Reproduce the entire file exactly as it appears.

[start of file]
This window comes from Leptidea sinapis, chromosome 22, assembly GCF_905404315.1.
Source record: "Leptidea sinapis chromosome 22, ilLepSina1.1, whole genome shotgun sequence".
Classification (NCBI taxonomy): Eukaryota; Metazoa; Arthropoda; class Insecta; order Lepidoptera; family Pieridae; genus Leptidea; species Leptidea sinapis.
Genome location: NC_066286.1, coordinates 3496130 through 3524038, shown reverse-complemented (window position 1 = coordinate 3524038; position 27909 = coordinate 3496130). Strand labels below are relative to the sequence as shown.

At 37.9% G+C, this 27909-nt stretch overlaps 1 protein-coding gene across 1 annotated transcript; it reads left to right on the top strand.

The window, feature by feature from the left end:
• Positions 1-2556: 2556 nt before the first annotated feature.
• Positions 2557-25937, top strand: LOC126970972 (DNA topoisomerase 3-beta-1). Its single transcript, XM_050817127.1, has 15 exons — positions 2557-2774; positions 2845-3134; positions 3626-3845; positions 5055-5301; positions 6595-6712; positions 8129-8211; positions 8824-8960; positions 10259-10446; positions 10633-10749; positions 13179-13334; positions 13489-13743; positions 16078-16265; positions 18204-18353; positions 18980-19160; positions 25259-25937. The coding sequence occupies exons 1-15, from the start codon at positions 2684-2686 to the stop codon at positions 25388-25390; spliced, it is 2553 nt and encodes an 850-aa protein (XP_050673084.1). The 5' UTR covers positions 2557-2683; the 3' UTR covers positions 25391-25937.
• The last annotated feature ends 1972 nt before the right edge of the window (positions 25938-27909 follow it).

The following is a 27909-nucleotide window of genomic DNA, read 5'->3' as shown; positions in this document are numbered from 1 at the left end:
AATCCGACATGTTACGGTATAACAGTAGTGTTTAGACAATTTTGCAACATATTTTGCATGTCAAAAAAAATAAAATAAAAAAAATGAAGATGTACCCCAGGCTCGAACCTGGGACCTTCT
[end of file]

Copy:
This window comes from Leptidea sinapis, chromosome 22, assembly GCF_905404315.1.
Source record: "Leptidea sinapis chromosome 22, ilLepSina1.1, whole genome shotgun sequence".
Classification (NCBI taxonomy): Eukaryota; Metazoa; Arthropoda; class Insecta; order Lepidoptera; family Pieridae; genus Leptidea; species Leptidea sinapis.
Genome location: NC_066286.1, coordinates 3496130 through 3524038, shown reverse-complemented (window position 1 = coordinate 3524038; position 27909 = coordinate 3496130). Strand labels below are relative to the sequence as shown.

At 37.9% G+C, this 27909-nt stretch overlaps 1 protein-coding gene across 1 annotated transcript; it reads left to right on the top strand.

The window, feature by feature from the left end:
• Positions 1-2556: 2556 nt before the first annotated feature.
• Positions 2557-25937, top strand: LOC126970972 (DNA topoisomerase 3-beta-1). Its single transcript, XM_050817127.1, has 15 exons — positions 2557-2774; positions 2845-3134; positions 3626-3845; positions 5055-5301; positions 6595-6712; positions 8129-8211; positions 8824-8960; positions 10259-10446; positions 10633-10749; positions 13179-13334; positions 13489-13743; positions 16078-16265; positions 18204-18353; positions 18980-19160; positions 25259-25937. The coding sequence occupies exons 1-15, from the start codon at positions 2684-2686 to the stop codon at positions 25388-25390; spliced, it is 2553 nt and encodes an 850-aa protein (XP_050673084.1). The 5' UTR covers positions 2557-2683; the 3' UTR covers positions 25391-25937.
• The last annotated feature ends 1972 nt before the right edge of the window (positions 25938-27909 follow it).

The following is a 27909-nucleotide window of genomic DNA, read 5'->3' as shown; positions in this document are numbered from 1 at the left end:
AATCCGACATGTTACGGTATAACAGTAGTGTTTAGACAATTTTGCAACATATTTTGCATGTCAAAAAAAATAAAATAAAAAAAATGAAGATGTACCCCAGGCTCGAACCTGGGACCTTCT